Tackle football obviously raises a red flag in many parents minds, rightfully so. So many questions, right? Here is my take on the oh so busy, intense, fun, rough and tough season.
L started playing flag football when he was five. The games were filled with dads teetering on the edge of losing their patience while they would physically carry the five year olds around on the field and plop them into different positions. The kids would run off stem and dive for flags and enjoy snack time at the end more than the game itself (ok that doesn’t change in tackle either) and it was the perfect thing to do on a fall weekend.
L played flag for two more years and guess what? Those little five year olds started getting bigger and started getting faster and started getting rougher. Diving for flags meant basically actually kind of tackling without really knowing how. I saw more concussions during flag than I did during our season of tackle football. In fact, I actually saw no concussions at all during tackle this year. Thankfully!
Look, I’m not saying tackle football is safe. But tackle football, at this level, is pretty darn safe. The kids are so weighed down with pads and equipment and helmets that even the fastest of kids kind of look….slow(er).
But let’s back up a bit here. The season training begins the first week of August. Yep, just about a week after the baseball season ends. Hold me. And August becomes basically just about that. Four nights a week we’d drive to town with three goofy nine year olds and one silly three year old. I don’t think I’ve ever been entertained more and would teeter back and forth between laughing so hard I was almost crying to threatening to pull over if the word ‘butt’ was uttered one. more. time.
Yet, we’d finally make it to town and the boys trained with their awesome coaches and got sweaty and came home at the end of the hot summer nights totally exhausted and, of course, starving. Enter mom. I loved having his pajamas laid out for him and his second dinner ready to be devoured. That is, once he got out of his gear. I so wish we recorded that first attempt of me getting him geared up. Completely ridiculous. I have to say that now though? I am quite the pro.
And just like that it was game time! The season started off strong and the games were oh so fun and read this – fast. Oh my goodness coming from the world of baseball where the games can drag on, these moved at lighting speed. And they weren’t scary! Look, if anyone would be scared by a sport it would be me and I was not. Promise. I quickly learned if a kid was down, that they keep them down much longer just out of precaution. It would have been nice to know this when L was down once (the same time B came running to be with a bloody egg on his forehead from diving off a wall) and my heart sort of split and stopped. It’s hard because you can’t run out there to question what is going on. I assumed he hurt his head for how long he was down but after the game while munching away on Doritos he explained to me he just scraped his elbow.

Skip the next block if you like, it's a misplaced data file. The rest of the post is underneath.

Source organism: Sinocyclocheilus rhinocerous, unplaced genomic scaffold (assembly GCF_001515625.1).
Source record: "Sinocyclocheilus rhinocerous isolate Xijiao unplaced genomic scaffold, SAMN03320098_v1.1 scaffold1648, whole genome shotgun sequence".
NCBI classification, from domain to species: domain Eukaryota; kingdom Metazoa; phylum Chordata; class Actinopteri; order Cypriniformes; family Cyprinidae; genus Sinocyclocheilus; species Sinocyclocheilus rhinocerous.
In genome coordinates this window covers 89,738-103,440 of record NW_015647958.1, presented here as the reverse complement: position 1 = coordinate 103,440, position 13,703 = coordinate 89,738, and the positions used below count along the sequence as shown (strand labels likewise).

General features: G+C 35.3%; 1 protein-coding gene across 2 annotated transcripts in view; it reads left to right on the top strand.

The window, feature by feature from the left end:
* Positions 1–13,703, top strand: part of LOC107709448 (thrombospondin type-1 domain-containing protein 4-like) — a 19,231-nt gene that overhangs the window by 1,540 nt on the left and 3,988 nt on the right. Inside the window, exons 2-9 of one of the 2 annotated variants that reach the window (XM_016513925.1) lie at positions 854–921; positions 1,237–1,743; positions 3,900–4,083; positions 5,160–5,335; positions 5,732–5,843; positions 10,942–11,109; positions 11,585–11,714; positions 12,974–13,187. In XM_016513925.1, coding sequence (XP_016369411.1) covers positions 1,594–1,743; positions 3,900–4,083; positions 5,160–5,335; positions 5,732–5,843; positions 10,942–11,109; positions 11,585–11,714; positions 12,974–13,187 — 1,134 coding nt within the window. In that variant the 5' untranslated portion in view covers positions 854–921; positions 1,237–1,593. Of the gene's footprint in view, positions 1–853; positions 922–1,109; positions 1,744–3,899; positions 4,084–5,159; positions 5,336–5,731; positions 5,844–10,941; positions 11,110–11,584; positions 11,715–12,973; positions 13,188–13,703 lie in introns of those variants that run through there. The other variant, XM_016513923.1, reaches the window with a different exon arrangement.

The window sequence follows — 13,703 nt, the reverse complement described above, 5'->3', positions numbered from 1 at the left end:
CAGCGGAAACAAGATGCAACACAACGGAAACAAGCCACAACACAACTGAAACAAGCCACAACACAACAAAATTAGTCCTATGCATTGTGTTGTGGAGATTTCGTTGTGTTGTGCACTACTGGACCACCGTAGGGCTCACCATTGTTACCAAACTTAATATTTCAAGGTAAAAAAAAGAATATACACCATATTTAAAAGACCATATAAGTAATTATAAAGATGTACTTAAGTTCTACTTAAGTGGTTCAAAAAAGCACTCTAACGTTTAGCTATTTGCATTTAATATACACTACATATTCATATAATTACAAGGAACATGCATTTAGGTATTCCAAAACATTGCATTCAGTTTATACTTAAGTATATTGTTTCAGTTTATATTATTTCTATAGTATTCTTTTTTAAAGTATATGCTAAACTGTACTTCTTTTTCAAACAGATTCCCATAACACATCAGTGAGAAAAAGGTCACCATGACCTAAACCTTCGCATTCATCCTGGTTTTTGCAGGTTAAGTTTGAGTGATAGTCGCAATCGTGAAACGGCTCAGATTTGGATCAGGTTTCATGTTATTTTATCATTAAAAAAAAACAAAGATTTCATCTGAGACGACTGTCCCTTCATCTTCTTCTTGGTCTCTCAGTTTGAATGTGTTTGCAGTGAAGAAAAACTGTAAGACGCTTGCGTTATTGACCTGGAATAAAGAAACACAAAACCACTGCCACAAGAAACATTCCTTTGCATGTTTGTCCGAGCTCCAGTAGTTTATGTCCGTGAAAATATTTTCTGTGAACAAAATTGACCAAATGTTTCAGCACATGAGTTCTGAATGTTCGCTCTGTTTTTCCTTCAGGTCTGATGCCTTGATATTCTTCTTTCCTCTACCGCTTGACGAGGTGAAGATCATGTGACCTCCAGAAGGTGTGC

In fact L’s biggest ‘injury’ came from the (mild?) sport of baseball. At first base he took a hard throw from third base smack to the head. (Hon, please pay attention when hard balls are being thrown around by big children). Had to kill so bad and he was out for awhile with ice and I was googling ‘signs of a concussion’ endlessly for the next 48 hours.
Yet back to the football. So the games are fast and fun and not scary. All good things. We had a winning season ending just short of the Superbowl with a record of 7-3. Not bad at all. I thought the coaching was excellent and yes….intense. I recall one game where the boys literally played like they hadn’t slept or eaten in 48 hours (they had) and the coaches pulled them waaaaaaay aside during half time (read out of mom’s ear range) and, well, it did not seem like it was all sunshine and roses and unicorns. It can be intense but that sort of comes with the territory of the sport. It’s football. Football is an in your face, rough, tough, loud sport. A huge change from the quieter intense that comes with baseball but we embraced it. And it didn’t seem to phase L at all.
Will he play again? It’s funny how him and his carpool buddies would say they are ‘never playing football again’ when headed to practice but yet can’t wait for game days and pretty much play football in the yard every chance they get. Makes sense though. Who likes to train? M and I could not have been more happy with L’s progress throughout the season and it was hands down the most extreme difference we’ve experienced with him in a sport in a single season. You could actually see the physical change – he got stronger, leaner, faster. Coordination improved. All great things that are so wonderful for a nine year old boy to develop!
I have to say, I will miss the silly carpools. I will miss getting in our red jerseys for game day and cheering them on. I will miss the starving sweaty boy barreling into the mudroom at the end of a long practice yelling ‘mom I’m home!’ I will miss the silly half time dances and the smiles when they win and the tears when they lose and B thinking he is part of the team. It’s all good and was a wonderful thing for our whole family to experience together. When the season was officially over L spent a few good hours in this position.
I’m pretty sure the tears were more about it all ending as opposed to losing the play off game. So here’s to next year, #9 – GO BRONCOS!
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